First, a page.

It was filled with plenty of bumps, bruises and blowout losses, but Josh McCown's time in Cleveland is coming to an end.
The release brings a close to an unmemorable two seasons in Cleveland for both McCown and Williams, who were signed as part of former general manager Ray Farmer's spending spree of 2015. After being cut by the Tampa Bay Buccaneers, Browns owner Jimmy Haslam, former head coach Mike Pettine and former quarterbacks coach John DeFilippo teamed up to lure McCown to Cleveland as a reliably average solution to the quarterback position while the uncertainty of Johnny Manziel festered in rehab and Brian Hoyer was packing his bags to leave for good. The results were two predictably forgettable seasons under center, a two-year campaign that began with McCown sacrificing his body in a vain attempt to score in Week 1 against the Jets (resulting in the infamous helicopter hit) and ended with McCown on the bench, watching Robert Griffin III play out the season.
When one in Cleveland reflects on McCown's career, that person will think of ugly seasons, multiple injuries (two broken collarbones in two years, a concussion) and missed games (he played in 13 contests in two seasons), but they'll remember his gutty play behind a line that saw two of its best three pieces depart between McCown's first and second season in Cleveland. They'll remember his blue-collar attitude, which was on full display after a difficult loss in 2016 in which he was again knocked around relentlessly.
Relatively speaking, McCown wasn't that bad. He completed 276 of 457 passes for 3,209 yards and an 18-10 touchdown-to-interception ratio. But his play falls in line with the collective performance of the team, which was subpar if we're putting it nicely.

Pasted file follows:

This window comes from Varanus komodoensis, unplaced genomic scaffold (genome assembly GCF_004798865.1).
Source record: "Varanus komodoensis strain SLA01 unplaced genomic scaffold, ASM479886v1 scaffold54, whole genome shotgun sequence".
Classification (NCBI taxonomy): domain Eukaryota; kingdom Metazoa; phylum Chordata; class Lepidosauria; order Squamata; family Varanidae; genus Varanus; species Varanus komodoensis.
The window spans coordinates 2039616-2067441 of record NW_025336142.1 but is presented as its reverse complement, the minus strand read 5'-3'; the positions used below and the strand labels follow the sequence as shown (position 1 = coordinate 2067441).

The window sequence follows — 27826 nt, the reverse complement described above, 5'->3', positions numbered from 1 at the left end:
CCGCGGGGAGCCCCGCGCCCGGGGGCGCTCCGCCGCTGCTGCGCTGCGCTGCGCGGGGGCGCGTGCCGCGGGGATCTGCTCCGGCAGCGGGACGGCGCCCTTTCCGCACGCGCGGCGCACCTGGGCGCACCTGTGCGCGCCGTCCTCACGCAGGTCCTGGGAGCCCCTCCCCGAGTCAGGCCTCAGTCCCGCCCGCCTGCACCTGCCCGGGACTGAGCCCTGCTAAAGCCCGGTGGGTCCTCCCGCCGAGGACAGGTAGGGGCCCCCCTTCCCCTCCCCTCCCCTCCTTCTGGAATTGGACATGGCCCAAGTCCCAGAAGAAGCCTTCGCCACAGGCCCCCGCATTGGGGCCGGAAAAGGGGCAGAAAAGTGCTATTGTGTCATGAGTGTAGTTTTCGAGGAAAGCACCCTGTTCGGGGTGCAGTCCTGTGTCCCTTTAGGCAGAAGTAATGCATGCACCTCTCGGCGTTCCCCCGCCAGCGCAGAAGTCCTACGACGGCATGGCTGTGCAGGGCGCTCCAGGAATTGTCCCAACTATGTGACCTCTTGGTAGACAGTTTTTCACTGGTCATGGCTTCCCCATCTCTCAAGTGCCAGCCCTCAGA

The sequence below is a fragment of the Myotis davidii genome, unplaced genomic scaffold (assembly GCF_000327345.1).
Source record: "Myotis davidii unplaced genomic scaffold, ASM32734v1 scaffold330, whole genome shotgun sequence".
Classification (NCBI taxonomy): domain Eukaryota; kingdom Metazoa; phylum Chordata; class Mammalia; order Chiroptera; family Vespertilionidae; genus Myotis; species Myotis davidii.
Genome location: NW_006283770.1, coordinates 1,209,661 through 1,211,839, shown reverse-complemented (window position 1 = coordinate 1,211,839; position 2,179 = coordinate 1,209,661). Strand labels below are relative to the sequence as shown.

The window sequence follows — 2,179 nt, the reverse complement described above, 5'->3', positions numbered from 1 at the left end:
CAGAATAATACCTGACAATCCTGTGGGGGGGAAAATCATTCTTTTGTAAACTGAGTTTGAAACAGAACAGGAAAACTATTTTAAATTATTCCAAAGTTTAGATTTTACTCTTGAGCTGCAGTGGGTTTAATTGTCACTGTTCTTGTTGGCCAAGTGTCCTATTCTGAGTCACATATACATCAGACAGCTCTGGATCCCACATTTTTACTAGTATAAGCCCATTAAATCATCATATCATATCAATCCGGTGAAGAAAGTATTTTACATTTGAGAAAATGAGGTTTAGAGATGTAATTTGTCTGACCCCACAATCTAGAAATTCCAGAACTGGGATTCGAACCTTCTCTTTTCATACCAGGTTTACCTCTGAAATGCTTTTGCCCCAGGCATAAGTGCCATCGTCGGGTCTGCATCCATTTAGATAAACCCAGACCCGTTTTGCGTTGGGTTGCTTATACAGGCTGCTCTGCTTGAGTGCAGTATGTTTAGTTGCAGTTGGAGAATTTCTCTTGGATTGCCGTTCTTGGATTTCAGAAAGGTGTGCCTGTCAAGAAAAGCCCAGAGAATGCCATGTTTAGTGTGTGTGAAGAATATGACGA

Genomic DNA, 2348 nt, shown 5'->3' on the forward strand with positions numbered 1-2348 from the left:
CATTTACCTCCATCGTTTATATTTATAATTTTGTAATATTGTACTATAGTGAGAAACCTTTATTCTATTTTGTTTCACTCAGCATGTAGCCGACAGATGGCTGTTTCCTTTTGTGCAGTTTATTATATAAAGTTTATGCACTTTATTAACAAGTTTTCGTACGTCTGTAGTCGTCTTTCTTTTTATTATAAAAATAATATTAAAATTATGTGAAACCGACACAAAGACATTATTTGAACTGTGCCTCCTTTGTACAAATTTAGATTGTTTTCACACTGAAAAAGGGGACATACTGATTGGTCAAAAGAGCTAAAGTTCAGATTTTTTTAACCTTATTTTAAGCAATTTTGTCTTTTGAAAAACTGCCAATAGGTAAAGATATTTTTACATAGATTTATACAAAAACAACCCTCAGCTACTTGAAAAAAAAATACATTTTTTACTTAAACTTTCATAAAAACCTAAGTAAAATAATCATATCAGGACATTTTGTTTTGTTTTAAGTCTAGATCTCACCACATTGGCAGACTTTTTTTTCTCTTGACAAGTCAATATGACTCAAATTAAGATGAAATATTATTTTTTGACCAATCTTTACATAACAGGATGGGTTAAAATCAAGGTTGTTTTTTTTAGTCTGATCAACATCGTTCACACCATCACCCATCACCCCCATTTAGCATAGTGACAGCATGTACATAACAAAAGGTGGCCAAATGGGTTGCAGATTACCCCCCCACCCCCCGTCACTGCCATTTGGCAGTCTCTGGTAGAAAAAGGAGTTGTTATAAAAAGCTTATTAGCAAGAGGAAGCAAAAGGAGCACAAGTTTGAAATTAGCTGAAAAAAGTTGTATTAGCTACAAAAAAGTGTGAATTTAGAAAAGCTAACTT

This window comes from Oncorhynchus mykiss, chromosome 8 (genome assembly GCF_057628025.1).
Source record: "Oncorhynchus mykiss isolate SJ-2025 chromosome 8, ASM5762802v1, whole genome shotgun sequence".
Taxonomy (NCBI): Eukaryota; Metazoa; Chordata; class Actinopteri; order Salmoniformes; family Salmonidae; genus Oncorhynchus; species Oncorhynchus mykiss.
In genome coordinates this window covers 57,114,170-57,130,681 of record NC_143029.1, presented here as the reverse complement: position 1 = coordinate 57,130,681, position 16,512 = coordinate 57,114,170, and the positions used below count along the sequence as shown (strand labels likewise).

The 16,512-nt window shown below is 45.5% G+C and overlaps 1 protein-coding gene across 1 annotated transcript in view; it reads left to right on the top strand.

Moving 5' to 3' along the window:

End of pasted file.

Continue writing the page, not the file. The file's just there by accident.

Williams, meanwhile, won't be as easily recalled, partly due to the high-profile nature of the quarterback position. The former Packers corner came to Cleveland in the same free agent class as McCown, signed to be a worthy corner opposite Joe Haden and to give first-round pick Justin Gilbert time to develop in a lesser role, which became a running theme in the Farmer era as Cleveland overpaid aging free agents to cover holes created by misses in the first round of Farmer's 2014 draft.
The result was a decent season from Williams in 2015 -- 15 games played, 69 tackles, 10 passes defensed, one interception -- but anyone who watched the weekly play of the defensive back could tell midway through the season that he'd lost a step. Hue Jackson's staff inherited Farmer's acquisitions in 2016, and Williams' drop in starts -- from 15 to seven -- showed that what everyone saw wasn't a mirage.
Following its analytical approach (which includes a baseline rule of staying away from additions over 30 years old), Cleveland cut ties and shed salary. The Browns avoided paying a $750,000 roster bonus to McCown and $1 million to the 33-year-old Williams, and incurred just over $1.1 million in dead cap, according to Spotrac.com. This is peanuts for the organization with the most cap space in the league heading into the offseason.
Cleveland has since invested in cornerback Jamar Taylor and still has Haden, who is under contract through 2019, coincidentally the same year he turns 30. With McCown now out of the picture and free to latch on with a contender in the twilight of his career, the quarterback focus turns to the future of Griffin, Cody Kessler (who was hit just as often as McCown, if not more) and the possibility of adding yet another first-round quarterback via the draft. Year Two of the Sashi Brown/Paul DePodesta era should be the most interesting yet.